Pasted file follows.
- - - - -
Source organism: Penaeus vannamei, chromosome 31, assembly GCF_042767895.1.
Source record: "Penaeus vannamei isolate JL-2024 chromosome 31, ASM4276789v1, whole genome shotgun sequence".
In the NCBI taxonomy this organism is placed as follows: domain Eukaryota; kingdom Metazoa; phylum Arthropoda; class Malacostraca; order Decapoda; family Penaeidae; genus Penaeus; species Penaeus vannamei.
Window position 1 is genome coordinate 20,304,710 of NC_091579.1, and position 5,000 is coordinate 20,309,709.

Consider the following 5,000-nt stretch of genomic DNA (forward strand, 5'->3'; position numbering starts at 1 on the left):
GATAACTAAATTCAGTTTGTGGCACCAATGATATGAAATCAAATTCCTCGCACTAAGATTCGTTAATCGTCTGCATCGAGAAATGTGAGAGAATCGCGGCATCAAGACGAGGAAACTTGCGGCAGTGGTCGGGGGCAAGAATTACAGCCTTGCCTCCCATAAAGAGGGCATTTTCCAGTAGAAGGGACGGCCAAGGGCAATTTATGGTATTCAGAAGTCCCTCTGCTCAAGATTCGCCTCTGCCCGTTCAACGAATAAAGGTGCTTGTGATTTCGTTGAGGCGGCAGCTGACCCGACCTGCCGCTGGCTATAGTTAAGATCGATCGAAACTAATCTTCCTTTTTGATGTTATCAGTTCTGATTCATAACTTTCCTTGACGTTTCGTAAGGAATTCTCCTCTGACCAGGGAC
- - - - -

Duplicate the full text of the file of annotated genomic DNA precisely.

Source organism: Penaeus vannamei, chromosome 31, assembly GCF_042767895.1.
Source record: "Penaeus vannamei isolate JL-2024 chromosome 31, ASM4276789v1, whole genome shotgun sequence".
In the NCBI taxonomy this organism is placed as follows: domain Eukaryota; kingdom Metazoa; phylum Arthropoda; class Malacostraca; order Decapoda; family Penaeidae; genus Penaeus; species Penaeus vannamei.
Window position 1 is genome coordinate 20,304,710 of NC_091579.1, and position 5,000 is coordinate 20,309,709.

Consider the following 5,000-nt stretch of genomic DNA (forward strand, 5'->3'; position numbering starts at 1 on the left):
GATAACTAAATTCAGTTTGTGGCACCAATGATATGAAATCAAATTCCTCGCACTAAGATTCGTTAATCGTCTGCATCGAGAAATGTGAGAGAATCGCGGCATCAAGACGAGGAAACTTGCGGCAGTGGTCGGGGGCAAGAATTACAGCCTTGCCTCCCATAAAGAGGGCATTTTCCAGTAGAAGGGACGGCCAAGGGCAATTTATGGTATTCAGAAGTCCCTCTGCTCAAGATTCGCCTCTGCCCGTTCAACGAATAAAGGTGCTTGTGATTTCGTTGAGGCGGCAGCTGACCCGACCTGCCGCTGGCTATAGTTAAGATCGATCGAAACTAATCTTCCTTTTTGATGTTATCAGTTCTGATTCATAACTTTCCTTGACGTTTCGTAAGGAATTCTCCTCTGACCAGGGAC